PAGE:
He started swelling up a few years ago after being in the garden. It tends to happen in spring and autumn when there is pollen and seeds all over the place.

he has his own bit of the garden with rubber flooring and no plants. I cant keep prevent pollen from flying over but at least he cant touch grass and stuff in his bit.

Heated - we have been told that he may grow out of it but unlikely because of the severity and because he has always had it. At one point I was hopeful but at the moment I cannot imagine it. I really hope he will because he has quite a lot to deal with generally.

Total - yes he did mean well. I thought I had got through to the school how serious his condition was but I think people just assume they know about eczema.

WhereYouLeftIt Sun 27-Sep-09 22:11:34

YANBU to feel upset. Although the teacher meant well, his comments have made you feel as if you have been judged and found wanting.

I think TotalChaos and Heated may have the right idea - you need to educate this teacher. You need to make him aware of e.g. your regular contact with the dermatologist. Do you have any literature that you could take to the school with you, which could explain atopic eczema for him? Or maybe the addresses for good websites. And in your shoes I might even mention that he and the TA need to consider the classroom cleanliness - but that's just me, I sometimes feel the need for revenge grin.

It is a horrible thing to deal with - I don't think my DS's was nearly as bad as your son's, but I remember the constant creaming and the wet-wrapping well. Any chance he might still grow out of it?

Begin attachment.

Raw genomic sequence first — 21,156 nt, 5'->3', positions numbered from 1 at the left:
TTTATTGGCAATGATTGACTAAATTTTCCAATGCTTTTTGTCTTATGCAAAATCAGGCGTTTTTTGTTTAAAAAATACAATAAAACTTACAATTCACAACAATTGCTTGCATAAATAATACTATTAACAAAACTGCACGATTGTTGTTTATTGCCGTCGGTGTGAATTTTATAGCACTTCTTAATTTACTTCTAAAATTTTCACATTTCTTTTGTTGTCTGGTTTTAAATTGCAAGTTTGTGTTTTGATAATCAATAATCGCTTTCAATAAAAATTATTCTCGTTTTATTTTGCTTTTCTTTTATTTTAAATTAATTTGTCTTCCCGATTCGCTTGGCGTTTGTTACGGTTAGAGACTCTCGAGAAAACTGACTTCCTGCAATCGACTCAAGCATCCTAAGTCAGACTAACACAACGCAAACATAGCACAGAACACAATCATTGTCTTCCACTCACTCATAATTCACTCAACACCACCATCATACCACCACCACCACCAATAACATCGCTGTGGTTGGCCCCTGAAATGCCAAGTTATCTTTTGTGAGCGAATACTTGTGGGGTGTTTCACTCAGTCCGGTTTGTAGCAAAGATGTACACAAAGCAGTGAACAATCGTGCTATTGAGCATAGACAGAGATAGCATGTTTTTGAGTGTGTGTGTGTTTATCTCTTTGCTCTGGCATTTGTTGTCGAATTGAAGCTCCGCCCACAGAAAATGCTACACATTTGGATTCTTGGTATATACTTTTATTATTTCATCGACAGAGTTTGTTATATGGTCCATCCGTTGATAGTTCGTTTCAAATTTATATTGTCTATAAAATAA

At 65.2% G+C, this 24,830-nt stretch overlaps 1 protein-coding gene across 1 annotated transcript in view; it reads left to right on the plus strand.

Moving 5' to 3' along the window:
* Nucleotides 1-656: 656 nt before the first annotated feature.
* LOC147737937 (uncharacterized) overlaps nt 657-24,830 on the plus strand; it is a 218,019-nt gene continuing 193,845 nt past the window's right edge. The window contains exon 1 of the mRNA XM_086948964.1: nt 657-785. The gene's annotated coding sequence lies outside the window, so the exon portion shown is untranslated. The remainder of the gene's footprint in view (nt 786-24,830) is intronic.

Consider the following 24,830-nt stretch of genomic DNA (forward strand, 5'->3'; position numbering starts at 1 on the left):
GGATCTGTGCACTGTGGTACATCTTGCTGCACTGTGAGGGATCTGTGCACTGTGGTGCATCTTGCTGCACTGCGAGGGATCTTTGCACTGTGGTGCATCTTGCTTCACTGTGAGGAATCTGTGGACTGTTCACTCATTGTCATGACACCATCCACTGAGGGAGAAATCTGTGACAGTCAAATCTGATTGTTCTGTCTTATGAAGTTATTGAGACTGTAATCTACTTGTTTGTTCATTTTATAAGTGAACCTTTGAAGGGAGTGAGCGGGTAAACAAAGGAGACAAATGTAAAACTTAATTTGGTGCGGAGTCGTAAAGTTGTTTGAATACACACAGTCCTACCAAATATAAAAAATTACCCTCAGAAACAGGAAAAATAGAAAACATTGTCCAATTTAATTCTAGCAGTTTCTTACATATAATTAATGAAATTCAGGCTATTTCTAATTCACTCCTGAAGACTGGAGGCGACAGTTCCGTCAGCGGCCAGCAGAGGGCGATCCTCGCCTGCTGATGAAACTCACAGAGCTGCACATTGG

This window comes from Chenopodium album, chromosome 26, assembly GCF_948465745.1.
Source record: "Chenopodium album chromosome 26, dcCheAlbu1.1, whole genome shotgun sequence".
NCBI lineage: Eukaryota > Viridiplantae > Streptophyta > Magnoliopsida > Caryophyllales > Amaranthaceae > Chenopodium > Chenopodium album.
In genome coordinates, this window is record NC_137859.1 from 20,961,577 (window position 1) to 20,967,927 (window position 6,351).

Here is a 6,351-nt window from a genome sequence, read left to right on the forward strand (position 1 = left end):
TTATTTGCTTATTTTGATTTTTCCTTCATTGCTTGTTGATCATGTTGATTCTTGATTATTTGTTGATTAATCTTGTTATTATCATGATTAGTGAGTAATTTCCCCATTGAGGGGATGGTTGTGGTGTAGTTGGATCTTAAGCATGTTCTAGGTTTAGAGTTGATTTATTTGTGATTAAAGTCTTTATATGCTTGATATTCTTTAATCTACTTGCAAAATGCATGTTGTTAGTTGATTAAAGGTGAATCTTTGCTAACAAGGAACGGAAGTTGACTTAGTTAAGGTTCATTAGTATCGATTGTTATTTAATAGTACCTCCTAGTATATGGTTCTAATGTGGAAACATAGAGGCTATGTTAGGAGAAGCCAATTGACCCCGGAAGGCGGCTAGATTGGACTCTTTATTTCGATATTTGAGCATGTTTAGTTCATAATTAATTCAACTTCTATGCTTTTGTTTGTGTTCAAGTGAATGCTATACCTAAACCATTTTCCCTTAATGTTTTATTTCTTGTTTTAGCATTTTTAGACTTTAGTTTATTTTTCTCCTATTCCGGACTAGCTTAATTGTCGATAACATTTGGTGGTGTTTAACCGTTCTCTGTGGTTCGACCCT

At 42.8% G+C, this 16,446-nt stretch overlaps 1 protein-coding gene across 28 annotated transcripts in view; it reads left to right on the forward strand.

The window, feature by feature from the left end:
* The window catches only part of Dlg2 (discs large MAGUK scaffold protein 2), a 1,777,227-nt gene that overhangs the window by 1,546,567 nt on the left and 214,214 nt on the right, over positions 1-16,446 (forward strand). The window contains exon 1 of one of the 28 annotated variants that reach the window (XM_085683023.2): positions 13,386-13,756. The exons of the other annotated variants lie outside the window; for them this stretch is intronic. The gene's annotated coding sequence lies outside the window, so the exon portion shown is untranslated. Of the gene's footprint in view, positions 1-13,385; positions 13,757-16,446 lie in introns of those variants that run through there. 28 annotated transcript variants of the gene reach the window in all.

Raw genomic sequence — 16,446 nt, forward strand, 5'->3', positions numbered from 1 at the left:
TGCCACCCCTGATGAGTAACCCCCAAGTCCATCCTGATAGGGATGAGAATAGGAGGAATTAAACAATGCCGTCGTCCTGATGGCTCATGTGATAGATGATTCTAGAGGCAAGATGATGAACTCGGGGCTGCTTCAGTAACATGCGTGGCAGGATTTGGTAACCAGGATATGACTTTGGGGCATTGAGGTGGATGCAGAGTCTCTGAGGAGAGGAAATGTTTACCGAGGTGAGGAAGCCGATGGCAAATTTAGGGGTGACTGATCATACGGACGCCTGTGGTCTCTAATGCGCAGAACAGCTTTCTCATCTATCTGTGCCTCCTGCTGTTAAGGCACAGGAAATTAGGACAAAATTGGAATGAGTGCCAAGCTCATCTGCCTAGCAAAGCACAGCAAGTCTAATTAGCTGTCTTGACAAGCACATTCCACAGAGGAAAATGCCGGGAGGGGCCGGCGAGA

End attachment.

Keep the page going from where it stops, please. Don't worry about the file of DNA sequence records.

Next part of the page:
Turniphead1 Sun 27-Sep-09 22:11:35

No YANBU. Really, if the teacher thought for a second she would realise that YOU have far more vested interest in trying to get your DS's skin sorted (what with you being his mother and loving him and all). Can you get something sorted over the weekend? Err WT* !! Sorry, as a mother of a child with excema I feel for you. If she thought about it - she would realise that what she was addressing was her OWN discomfort at your son's skin etc. And really she needs to get over that.

What did you say to that? And hope your pg goes well. Not sure if you have other DC - but if it makes you feel better my eldest has excema but the other two dont (for us there is a strong dairy allergy connection but I know that is not the case for many excema sufferers).

valhala Sun 27-Sep-09 22:23:52

YANBU and the teacher is daft if he thought that he knew better than Mum, who has been dealing with her son's condition all his life. Poor little mite, my own DD2 had severe eczema as a babe and I know how impossible it was to prevent, despite all my attempts. I am disgusted at the crap from others you have had to put up with.

Does the school have a nurse? Even if there isn't one on site, I THINK schools have access to a roving one via the LA. If thats the case, perhaps you could ask her to speak to the teacher and to explain where you are coming from, and confirm all you have already said and know to be true.